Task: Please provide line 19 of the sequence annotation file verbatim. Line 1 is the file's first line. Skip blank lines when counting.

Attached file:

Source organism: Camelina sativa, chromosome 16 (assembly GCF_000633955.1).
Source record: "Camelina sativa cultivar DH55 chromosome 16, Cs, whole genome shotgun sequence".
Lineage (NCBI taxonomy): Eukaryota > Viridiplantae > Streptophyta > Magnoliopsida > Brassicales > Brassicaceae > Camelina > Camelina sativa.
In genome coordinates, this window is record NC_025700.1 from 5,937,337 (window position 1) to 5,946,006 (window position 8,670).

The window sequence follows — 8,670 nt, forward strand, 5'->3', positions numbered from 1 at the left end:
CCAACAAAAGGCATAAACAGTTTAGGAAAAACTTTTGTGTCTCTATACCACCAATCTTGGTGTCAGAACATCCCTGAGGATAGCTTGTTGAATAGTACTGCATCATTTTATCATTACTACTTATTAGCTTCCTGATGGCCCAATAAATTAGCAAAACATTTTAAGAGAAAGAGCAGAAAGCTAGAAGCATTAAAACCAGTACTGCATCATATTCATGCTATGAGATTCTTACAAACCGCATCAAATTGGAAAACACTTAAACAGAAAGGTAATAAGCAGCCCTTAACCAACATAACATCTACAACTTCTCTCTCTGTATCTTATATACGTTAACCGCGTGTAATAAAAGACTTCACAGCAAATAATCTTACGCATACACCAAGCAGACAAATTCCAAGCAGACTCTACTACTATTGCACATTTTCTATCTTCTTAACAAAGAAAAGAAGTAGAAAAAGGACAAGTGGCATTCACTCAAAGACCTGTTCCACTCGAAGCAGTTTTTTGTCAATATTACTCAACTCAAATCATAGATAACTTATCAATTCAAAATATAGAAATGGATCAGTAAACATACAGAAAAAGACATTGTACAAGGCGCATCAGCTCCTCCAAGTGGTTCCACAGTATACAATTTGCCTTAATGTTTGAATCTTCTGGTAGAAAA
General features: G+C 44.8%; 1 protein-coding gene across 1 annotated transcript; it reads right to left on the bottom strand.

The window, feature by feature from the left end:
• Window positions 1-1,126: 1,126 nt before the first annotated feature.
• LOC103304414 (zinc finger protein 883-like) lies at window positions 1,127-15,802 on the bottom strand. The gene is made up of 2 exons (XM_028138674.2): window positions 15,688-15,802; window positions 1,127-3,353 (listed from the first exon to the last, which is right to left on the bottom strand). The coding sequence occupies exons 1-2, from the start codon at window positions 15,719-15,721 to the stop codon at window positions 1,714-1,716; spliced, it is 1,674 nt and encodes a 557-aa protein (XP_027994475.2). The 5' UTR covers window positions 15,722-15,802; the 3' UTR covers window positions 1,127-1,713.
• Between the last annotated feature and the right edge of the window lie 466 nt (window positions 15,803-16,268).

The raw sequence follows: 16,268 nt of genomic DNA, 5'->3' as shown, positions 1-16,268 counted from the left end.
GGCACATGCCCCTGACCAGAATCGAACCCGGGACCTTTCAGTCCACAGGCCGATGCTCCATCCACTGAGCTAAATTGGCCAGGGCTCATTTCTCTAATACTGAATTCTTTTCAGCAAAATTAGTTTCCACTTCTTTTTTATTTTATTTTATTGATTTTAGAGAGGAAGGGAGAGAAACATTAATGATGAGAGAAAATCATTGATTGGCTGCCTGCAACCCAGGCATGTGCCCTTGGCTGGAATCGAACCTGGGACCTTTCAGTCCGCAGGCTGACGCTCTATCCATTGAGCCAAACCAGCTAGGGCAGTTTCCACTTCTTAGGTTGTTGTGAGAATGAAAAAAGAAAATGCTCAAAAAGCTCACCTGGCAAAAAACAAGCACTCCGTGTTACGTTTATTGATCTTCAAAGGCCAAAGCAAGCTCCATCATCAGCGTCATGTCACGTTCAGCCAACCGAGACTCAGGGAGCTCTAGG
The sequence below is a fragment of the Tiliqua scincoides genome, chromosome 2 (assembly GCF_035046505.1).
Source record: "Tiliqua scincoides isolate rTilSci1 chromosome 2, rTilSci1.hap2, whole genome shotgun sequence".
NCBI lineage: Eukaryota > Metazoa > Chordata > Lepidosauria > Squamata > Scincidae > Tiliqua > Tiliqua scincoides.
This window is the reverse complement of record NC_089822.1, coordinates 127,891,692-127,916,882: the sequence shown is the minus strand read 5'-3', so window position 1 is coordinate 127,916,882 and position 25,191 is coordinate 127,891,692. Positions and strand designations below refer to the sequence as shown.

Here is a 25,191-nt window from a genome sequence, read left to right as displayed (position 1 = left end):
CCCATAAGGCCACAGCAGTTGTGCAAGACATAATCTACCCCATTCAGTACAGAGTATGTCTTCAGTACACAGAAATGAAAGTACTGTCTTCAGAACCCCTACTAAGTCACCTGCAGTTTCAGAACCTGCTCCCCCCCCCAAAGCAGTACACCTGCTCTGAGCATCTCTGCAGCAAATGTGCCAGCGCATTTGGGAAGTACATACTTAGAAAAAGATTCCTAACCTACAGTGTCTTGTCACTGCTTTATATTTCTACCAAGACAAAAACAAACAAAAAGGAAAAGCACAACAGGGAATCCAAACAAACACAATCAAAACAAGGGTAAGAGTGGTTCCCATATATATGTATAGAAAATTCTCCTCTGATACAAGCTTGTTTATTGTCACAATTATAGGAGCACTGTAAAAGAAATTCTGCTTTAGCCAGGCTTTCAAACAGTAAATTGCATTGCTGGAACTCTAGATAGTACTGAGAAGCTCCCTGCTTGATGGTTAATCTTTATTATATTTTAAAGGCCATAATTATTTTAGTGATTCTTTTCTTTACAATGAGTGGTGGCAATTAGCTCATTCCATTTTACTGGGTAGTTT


CCCATAAGGCCACAGCAGTTGTGCAAGACATAATCTACCCCATTCAGTACAGAGTATGTCTTCAGTACACAGAAATGAAAGTACTGTCTTCAGAACCCCTACTAAGTCACCTGCAGTTTCAGAACCTGCTCCCCCCCCCAAAGCAGTACACCTGCTCTGAGCATCTCTGCAGCAAATGTGCCAGCGCATTTGGGAAGTACATACTTAGAAAAAGATTCCTAACCTACAGTGTCTTGTCACTGCTTTATATTTCTACCAAGACAAAAACAAACAAAAAGGAAAAGCACAACAGGGAATCCAAACAAACACAATCAAAACAAGGGTAAGAGTGGTTCCCATATATATGTATAGAAAATTCTCCTCTGATACAAGCTTGTTTATTGTCACAATTATAGGAGCACTGTAAAAGAAATTCTGCTTTAGCCAGGCTTTCAAACAGTAAATTGCATTGCTGGAACTCTAGATAGTACTGAGAAGCTCCCTGCTTGATGGTTAATCTTTATTATATTTTAAAGGCCATAATTATTTTAGTGATTCTTTTCTTTACAATGAGTGGTGGCAATTAGCTCATTCCATTTTACTGGGTAGTTT